In this day and age of supply chain issues and manufacturer’s guarantees that fall through, it is more essential than ever for brewers to understand how to become increasingly self-sufficient. A huge part of this self-sufficiency includes keeping beer yeast alive.
Yeast and the Brewer
The relationship between yeast and the brewer was once a very clearly defined one.
Yeast has a single job as an uncomplicated, single celled living organism.
It hovers in the atmosphere, on surfaces, even in our bodies, and seeks sugar. When it senses sugar, it consumes it and converts it to alcohol and carbon dioxide.
We call this process fermentation.
The brewer’s job is also not very complicated.
For thousands of years, he or she has harvested grain, malted that grain, cracked it open, boiled it and steeped it, and then waited.
The native yeast in the environment is happy to get on the job, sensing the sugar in the wort, consuming that sugar, and turning what is essentially grain water into ale.
The process and this relationship have remained symbiotic for millennia.
When industrialization came in around the 1800s around the same time Pasteur discovered precisely what it was yeast has been doing all these years, brewers began to lose touch with their relationship to yeast.
Yeast became just another product to harvest, package, and sell.
Brewers then became convinced they had to purchase yeast, and they often were let down by the manufacturers of yeast, with delayed arrival dates and less than ideal viability.
Fortunately, today there is a reclamation of sorts occurring in the brewing scene, with brewers waking up to the reality that they can not only harvest their own yeast, but also that they can store it, keep it alive, and reculture it at will.
The process to build this modern relationship back, one between yeast and the brewer, is, fortunately, also not a complicated one.
What Yeast Wants
Of course, in the old days, it was never necessary to keep yeast alive.
Yeast kept itself alive in the wild, and brewers called upon it when they were ready to ferment.
And yeast always arrived on time.
But now we want a bit more control over this process, so we harvest our own yeast.
Yeast wants a constant food source. Remember, it is always seeking sugar.
And under natural conditions, when it cannot get what it wants, it does not die; it simply lies dormant.
In order to harvest our own yeast, we can attract wild yeast from the region by placing a jar of dried fruit covered with filtered water under a nearby tree for a few days and wait for yeast to get to work fermenting.
We can also harvest yeast from our favorite beer, pouring the bottom of three or four bottles into a separate container, rinsing and cropping the yeast.
Or we can simply purchase from a reliable manufacturer and begin the growing process from there.
But how do we keep beer yeast alive?
Keeping Beer Yeast Alive
It’s not always easy keeping something meant to be wild alive in a domesticated environment.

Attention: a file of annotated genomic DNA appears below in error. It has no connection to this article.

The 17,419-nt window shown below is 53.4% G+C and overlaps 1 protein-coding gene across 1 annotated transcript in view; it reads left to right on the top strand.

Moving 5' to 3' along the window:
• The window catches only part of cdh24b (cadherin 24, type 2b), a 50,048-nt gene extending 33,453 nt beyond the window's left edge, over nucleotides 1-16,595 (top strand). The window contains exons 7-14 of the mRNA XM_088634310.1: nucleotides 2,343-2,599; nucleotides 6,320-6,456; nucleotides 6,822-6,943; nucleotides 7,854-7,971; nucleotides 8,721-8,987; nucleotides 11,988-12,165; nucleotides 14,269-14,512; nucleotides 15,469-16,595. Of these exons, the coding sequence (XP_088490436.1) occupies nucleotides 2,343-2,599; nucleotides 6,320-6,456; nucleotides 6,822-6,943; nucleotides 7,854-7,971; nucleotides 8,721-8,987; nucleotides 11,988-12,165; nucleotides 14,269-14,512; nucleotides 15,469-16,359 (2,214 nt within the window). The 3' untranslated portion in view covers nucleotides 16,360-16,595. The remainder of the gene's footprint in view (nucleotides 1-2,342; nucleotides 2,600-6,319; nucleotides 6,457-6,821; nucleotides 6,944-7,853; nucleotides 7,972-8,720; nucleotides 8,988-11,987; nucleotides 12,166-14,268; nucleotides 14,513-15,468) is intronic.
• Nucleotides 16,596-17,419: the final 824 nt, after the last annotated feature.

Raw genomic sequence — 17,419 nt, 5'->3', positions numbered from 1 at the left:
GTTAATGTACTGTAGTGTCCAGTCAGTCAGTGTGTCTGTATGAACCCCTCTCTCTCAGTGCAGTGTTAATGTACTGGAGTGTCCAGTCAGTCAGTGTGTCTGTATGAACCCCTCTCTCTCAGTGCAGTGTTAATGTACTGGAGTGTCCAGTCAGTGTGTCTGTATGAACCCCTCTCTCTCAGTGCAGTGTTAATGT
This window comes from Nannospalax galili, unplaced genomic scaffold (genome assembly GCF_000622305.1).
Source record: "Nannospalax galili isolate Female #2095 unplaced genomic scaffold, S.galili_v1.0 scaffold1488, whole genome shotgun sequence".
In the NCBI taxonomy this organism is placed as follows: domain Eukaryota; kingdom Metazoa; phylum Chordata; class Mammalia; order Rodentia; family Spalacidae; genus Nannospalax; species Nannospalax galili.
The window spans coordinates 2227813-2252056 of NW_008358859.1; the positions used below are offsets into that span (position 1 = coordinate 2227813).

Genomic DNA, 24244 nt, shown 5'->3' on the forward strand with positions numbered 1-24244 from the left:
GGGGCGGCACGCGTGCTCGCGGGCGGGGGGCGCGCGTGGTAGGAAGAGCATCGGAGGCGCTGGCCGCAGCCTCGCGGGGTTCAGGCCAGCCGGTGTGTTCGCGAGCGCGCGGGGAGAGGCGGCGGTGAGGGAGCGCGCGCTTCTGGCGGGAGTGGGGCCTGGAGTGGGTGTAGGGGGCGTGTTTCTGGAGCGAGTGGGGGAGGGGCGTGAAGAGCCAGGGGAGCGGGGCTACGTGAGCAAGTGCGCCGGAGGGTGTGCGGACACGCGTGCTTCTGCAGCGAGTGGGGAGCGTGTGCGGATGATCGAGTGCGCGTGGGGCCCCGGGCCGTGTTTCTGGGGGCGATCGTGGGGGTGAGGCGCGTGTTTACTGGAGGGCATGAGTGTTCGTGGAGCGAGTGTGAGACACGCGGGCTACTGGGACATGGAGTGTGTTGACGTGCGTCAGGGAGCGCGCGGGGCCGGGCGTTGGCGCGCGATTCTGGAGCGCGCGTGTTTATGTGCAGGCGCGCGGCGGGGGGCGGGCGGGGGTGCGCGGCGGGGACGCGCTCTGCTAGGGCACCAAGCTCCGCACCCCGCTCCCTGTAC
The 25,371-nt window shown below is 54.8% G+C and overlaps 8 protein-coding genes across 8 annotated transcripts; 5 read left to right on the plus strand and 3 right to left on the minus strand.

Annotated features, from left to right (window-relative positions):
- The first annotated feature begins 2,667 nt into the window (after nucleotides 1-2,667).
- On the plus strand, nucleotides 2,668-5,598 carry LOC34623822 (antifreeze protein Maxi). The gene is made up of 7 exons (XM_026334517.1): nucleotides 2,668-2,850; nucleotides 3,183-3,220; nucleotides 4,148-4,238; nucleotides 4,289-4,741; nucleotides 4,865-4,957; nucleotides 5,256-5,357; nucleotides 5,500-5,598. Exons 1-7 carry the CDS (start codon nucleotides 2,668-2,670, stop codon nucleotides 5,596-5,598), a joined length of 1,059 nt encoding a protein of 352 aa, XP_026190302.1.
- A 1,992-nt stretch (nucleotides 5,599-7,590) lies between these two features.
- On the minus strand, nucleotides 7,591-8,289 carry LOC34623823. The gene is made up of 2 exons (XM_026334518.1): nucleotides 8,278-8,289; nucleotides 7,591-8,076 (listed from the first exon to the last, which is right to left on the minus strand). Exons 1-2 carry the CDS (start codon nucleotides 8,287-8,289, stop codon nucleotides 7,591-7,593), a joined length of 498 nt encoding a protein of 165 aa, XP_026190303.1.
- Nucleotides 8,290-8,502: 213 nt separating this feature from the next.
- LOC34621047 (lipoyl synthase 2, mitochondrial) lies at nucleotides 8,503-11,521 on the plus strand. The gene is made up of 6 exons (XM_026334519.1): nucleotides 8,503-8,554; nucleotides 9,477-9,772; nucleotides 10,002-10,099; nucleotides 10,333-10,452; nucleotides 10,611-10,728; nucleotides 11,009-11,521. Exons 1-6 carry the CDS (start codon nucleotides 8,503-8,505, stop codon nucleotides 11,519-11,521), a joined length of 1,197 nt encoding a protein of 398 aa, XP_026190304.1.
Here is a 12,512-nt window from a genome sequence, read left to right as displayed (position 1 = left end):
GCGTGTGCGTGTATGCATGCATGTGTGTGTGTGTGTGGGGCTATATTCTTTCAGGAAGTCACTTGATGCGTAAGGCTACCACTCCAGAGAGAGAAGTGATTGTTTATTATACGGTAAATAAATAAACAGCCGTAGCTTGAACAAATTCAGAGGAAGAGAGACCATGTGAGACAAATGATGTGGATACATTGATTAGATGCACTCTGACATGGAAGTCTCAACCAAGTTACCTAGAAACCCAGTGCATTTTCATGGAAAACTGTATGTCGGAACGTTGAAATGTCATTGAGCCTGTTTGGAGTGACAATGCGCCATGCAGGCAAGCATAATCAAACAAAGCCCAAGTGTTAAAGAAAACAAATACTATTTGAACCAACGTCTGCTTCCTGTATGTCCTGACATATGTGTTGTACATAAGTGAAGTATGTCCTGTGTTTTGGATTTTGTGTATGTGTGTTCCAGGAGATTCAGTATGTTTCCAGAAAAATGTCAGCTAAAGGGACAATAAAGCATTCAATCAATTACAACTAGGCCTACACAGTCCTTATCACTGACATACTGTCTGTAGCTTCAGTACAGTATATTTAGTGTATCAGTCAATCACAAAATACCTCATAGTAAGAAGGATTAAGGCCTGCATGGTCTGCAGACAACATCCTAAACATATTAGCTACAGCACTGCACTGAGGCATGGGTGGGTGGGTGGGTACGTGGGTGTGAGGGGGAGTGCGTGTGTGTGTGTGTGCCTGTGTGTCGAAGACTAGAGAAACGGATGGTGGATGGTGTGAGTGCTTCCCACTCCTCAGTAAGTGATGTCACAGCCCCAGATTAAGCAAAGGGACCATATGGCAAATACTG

Yeast wants a constant sugar source or ideal conditions to lie dormant.
The three most common methods many brewers use for keeping their yeast alive do not always work out in the long term.
Slants, mineral oil, and silica gel are all great for storing yeast for a month or two, maybe three, but they are labor intensive, riddled with risk of contamination, and end up dead if you don’t use them quickly enough.
With slants, you need to scratch a bit of your yeast onto an agar plate, keep it sterilized, and store it in the refrigerator. You also have to open the container, check viability, and move it to a fresh plate every few months. All of this is rife with potential contamination.
With mineral oil, you will follow a similar procedure to the slants, but you will cover those slants with mineral oil, which ideally preserves the yeast for a bit longer as the cell division will slow down and increase longevity. This process is messy, and the cultures again must be refrigerated, taking up a lot of space and offering opportunities for contamination.
And finally, with silica gel, you must desiccate the yeast cells, drying out the yeast and storing it in non-frost free freezer, which may allow for a lifespan of up to one year. That requires a lot of equipment and a lot of labor.
In the end, it seems that distilled water seems the best method for keeping beer yeast alive.
To store yeast, you simply need dram vials and a heat resistant rack, a pressure cooker, distilled water, agar plates or slants, an inoculating loop, a flame source, disinfectant.
You likely have many of these materials on hand anyway if you have been working on storing yeast, and what you do not have is easy to find at most brewing supply stores.
This process will allow you to keep your yeast alive for years.
Simply ensure all of your equipment is sterile, using your disinfectant and flaming your lids and rims before use.
Use your inoculation loop to place a touch of your yeast on an agar plate or slant.
Fill your dram with distilled water about 1/3 full, lightly place your lids on and put dram in your pressure cooker to sterilize them at 15 psi for 20 minutes.
Now transfer your agar plate or slant to your dram and screw the lid on tight. Shake the vial to break up the yeast clumps.
You can place your vial in your rack and store at room temperature, away from sunlight, for years.
When you are ready to use your yeast, you will only need to reculture them, which involves adding your small amount of yeast to a very small amount, say 1 liter, of wort. Then a day later, you can add that 1 liter to 5 liters, as your yeast will grow with each pitch. The whole reculturing process takes a few days, so plan for that when you are ready to make your next batch.
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